“Every end is the new beginning” as ASAP Project draws to a close and Olympic Committees look to implement their new sustainability strategies
December 31st marks the end of the As Sustainable as Possible (ASAP) project, which has been running for the past three years. The project has seen six National Olympic Committees (NOCs), supported by the International Olympic Committee (IOC) and the European Union’s Erasmus + Programme, working together to develop a sustainable strategy that all Olympic Committees and other sports organisations could follow.
ASAP Project involved six National Olympic Committees
The project was initiated and managed by Jana Janotova, International Relations and ASAP project manager, Czech Olympic Committee, and brought together six NOCs, with three acting as ‘mentors’ – Denmark, Finland, and Germany – and three as ‘mentees’ – the Czech Republic, Hungary, and Slovakia.
The concept behind the project was for the ‘mentee’ NOCs to ‘create, adopt and start implementing integrated sustainability strategies in their organisations’, while the ‘mentor’ NOCs aimed to ‘further improve their operations by sharing and learning from each other and from other experts in the field’.
This mentor-mentee working method allowed the NOCs to translate recommendations, guidelines and best practices into a practical hands-on approach which enabled each organisation to integrate sustainability into the very core of their operations, creating a more purposeful approach.
“I believe that the most important legacy of the ASAP project are the altered and changed minds and attitudes of organisations and people involved in the project, including myself. This legacy builds on a number of “tangible” results (sustainability strategies, case studies, and guides), which, I hope, will help other sport organisations move forward on, and fully benefit from, their own sustainability journeys,”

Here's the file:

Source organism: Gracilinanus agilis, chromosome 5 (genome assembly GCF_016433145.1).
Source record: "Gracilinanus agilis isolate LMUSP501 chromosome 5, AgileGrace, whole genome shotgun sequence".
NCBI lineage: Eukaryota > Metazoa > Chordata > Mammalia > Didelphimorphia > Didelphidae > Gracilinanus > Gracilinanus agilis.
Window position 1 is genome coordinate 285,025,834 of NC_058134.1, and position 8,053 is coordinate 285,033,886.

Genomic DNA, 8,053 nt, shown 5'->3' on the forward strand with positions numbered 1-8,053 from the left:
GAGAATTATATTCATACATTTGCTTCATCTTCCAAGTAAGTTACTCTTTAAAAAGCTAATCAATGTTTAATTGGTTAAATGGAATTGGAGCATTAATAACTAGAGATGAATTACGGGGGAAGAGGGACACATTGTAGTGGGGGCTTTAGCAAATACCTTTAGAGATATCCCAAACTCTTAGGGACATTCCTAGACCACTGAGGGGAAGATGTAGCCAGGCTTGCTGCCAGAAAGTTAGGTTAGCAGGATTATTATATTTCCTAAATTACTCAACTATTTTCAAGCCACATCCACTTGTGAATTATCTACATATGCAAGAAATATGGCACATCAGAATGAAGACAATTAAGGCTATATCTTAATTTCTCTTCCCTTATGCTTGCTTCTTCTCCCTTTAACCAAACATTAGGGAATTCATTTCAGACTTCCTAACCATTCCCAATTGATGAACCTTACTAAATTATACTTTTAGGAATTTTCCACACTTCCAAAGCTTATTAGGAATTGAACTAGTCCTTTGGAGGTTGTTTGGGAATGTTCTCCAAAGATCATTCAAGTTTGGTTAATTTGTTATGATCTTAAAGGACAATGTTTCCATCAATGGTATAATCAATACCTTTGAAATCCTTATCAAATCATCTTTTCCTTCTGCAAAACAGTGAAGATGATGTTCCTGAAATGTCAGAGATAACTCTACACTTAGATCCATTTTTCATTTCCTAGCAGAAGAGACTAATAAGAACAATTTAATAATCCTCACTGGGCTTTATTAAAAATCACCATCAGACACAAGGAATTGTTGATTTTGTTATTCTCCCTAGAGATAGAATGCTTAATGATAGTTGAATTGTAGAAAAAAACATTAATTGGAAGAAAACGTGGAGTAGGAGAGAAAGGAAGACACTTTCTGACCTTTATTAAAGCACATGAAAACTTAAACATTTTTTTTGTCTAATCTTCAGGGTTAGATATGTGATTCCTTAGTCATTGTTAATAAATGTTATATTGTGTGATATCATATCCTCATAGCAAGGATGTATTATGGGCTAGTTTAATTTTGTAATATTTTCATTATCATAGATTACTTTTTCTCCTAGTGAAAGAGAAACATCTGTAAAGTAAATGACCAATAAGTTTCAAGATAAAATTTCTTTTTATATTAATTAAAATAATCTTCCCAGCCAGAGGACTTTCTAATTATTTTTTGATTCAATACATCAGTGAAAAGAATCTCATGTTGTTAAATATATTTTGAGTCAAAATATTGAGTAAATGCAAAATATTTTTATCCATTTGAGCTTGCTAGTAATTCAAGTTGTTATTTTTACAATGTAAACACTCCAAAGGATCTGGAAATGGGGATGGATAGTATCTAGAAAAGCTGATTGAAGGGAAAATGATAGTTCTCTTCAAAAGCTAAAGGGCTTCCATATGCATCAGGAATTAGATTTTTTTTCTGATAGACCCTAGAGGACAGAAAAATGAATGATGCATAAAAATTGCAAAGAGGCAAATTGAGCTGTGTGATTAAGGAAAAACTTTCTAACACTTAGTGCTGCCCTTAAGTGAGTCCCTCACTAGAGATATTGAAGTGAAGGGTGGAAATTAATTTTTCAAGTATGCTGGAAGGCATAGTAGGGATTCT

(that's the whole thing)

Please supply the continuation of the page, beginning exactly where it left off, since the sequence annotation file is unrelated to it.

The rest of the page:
The project was funded and supported by the European Union’s Erasmus + Programme to the tune of €330,396 and received support and guidance from a range of organisations and industry experts.
The project involved hundreds of hours of work from the ten-member ASAP team, the mentees/mentors, and industry experts. During the three-year programme they were involved in five in-person team meetings, six bilateral mentor-mentee visits, a range of team meetings, calls, and training events, and ASAP seminars and workshops.
The IOC’s Sustainability Senior Manager, Julie Duffus, was heavily involved in the project, alongside a range of experts who together covered a broad set of sustainability topics ranging from marketing and communications to infrastructure and strategy building.
“For me, sustainability is at the heart of everything we do, one of our strategic priorities. You will see it woven into every decision we make. It is one of our basic principles and values,"
"When you look at the UN Sustainable Development Group’s agenda, it's all about active living, educating people about being in nature - it's all connected to what we do in and through sport.”
ASAP Forum: Inspiring sustainability in sport